Java Reference
In-Depth Information
Listing 10.3
A sample dao.xml with JDBC settings inserted with a <properties /> element
<?xml version="1.0" encoding="UTF-8" ?>
<!DOCTYPE daoConfig
"-// DAO Configuration 2.0//EN"
<properties resource=""/>
<transactionManager type="JDBC">
<property name="DataSource" value="SIMPLE"/>
<property name="JDBC.Driver" value="${jdbcDriver}" />
<property name="JDBC.ConnectionURL"
value="${jdbcUrl}" />
<property name="JDBC.Username" value="${jdbcUser}" />
<property name="JDBC.Password"
value="${jdbcPassword}" />
<property name="JDBC.DefaultAutoCommit"
value="${jdbcAutoCommit}" />
<dao interface="..." implementation="..."/>
In this example, all of the property values are stored in a file named server.prop-
erties that is to be loaded from the root of the classpath.
This is an approach that we like to use, because all of the files can be kept
under version control, and the different versions of the properties files can be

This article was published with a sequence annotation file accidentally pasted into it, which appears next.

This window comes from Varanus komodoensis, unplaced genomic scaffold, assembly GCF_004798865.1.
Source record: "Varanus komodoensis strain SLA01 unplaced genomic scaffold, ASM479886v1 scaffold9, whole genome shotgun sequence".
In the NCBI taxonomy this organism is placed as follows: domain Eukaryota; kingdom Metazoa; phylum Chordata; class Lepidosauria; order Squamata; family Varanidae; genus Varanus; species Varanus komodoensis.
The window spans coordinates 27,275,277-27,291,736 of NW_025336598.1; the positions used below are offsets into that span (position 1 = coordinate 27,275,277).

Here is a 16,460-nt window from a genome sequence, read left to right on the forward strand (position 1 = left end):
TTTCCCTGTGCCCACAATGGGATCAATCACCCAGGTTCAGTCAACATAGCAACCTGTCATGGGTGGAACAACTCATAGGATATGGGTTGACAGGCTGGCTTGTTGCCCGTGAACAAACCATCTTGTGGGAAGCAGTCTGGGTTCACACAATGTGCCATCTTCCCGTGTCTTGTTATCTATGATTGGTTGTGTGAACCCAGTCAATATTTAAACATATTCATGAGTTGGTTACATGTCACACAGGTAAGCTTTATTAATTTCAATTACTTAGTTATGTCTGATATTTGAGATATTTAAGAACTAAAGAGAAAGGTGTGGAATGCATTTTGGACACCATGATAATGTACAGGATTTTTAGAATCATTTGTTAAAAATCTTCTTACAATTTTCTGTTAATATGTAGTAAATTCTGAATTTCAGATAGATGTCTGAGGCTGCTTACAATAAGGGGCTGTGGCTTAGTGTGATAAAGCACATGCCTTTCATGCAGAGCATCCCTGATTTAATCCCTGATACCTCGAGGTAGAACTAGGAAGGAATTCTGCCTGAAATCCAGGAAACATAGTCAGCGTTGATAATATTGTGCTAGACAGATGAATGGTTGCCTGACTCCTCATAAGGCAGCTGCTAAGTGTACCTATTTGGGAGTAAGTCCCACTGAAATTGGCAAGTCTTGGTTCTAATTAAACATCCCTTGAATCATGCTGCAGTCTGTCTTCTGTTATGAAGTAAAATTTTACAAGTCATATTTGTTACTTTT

named in a way that identifies them based on the environment (i.e., server-pro- , , etc.) so that the build procedure
can automatically copy the correct version to the correct location.
This approach also works well in more sensitive environments, where the con-
figuration settings are considered to be more secure by not having them under
version control. In those environments, it makes manual configuration simpler,
because the configuration file that changes based on the environment is always
the same file.
Multiple database dialects
If you are using the DAO pattern to support database platforms that are different
enough to require different code (i.e., using My SQL without stored procedures,
and Oracle with stored procedures), you can do something similar to the way we
performed earlier with the JDBC settings and make the package name part of the
properties file (see listing 10.4).
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